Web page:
Symbio inaugurates first hydrogen fuel cell gigafactory; Stellantis to use Symbio fuel cells in Ram pickups
ORNL, Caterpillar collaborate to advance methanol use in four-stroke marine engines

MAN methanol two-stroke marine engines secure bulker order

Japan’s Tsuneishi Shipbuilding Co., Ltd. has ordered 3 × MAN B&W 7G50ME-C9.6-LGIM (-Liquid Gas Injection Methanol) main engines in connection with the building of 3 × 81,200 dwt bulk carriers for Danish shipping company, J. Lauritzen.

Each engine will feature MAN Energy Solutions’ proprietary EGRBP (Exhaust Gas Recirculation ByPass) emissions-reduction technology. MITSUI E&S will build the engines in Japan.

6g50_me-c_lgim_3d_rendering_perspective

We are currently experiencing a wave of ME-LGIM orders and it is great to see such a respected company as J. Lauritzen joining the decarbonisation journey. While car carriers have been to the fore recently, we ultimately expect methanol to figure prominently as a future fuel across all vessel segments and these newbuildings will be capable of trading carbon-neutrally when powered by green methanol and bio-fuel oils. We value this collaboration with J. Lauritzen and appreciate the trust it has placed in us.

—Bjarne Foldager, Head of Two-Stroke Business, MAN Energy Solutions

The Kamsarmax vessels will be among the very first methanol-capable bulk carriers in the world and will be fully owned by Lauritzen NexGen Shipping, which J. Lauritzen and Lauritzen Bulkers A/S reportedly will use as a platform for further investments in zero-carbon emission and future-proof assets for the shipping industry.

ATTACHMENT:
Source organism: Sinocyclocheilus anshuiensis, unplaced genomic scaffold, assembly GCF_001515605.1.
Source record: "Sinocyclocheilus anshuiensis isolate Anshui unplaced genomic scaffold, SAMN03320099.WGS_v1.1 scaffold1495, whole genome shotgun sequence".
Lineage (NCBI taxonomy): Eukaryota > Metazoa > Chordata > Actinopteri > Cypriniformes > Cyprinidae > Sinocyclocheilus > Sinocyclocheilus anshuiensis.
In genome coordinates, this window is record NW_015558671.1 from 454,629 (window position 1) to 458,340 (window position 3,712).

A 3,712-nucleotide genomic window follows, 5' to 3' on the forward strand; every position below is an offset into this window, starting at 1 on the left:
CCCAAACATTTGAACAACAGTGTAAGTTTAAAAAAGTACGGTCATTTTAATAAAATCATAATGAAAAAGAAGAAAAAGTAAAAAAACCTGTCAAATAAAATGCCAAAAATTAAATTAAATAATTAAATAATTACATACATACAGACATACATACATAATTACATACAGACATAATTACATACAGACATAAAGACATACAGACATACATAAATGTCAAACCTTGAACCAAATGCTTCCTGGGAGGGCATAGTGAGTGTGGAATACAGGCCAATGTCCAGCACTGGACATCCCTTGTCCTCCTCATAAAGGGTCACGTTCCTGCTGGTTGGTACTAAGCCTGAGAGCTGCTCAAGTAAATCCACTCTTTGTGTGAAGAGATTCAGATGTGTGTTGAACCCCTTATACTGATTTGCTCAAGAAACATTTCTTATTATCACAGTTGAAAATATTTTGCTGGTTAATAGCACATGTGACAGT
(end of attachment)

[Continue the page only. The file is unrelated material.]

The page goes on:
The vessels have been ordered in cooperation with Cargill, the American global food corporation, who will operate the vessels for a minimum period of seven years.

With more than 160 orders and 500,000 running hours accumulated on methanol, the ME-LGIM engine is proven technology and the defacto industry standard for the methanol propulsion of large merchant-marine vessels. As the engines are readily available and methanol dual-fuel types have a lower capital outlay compared to other, alternative fuel-propulsion solutions for ships, we expect to win further orders within the bulk-carrier segment over the coming months and years.

—Thomas S. Hansen, Head of Promotion and Customer Support, MAN Energy Solutions

The ME-LGIM engine has inherited well-known components of MAN’s standard two-stroke diesel engine, such as the ME-GI dual-fuel engine. Beneficial features of the standard MAN B&W two-stroke diesel engine have been retained. This illustration below highlights methanol components and pipes that have been added to the cylinder top for methanol combustion.

Mteaser_lgim_ship

Comments

The comments to this entry are closed.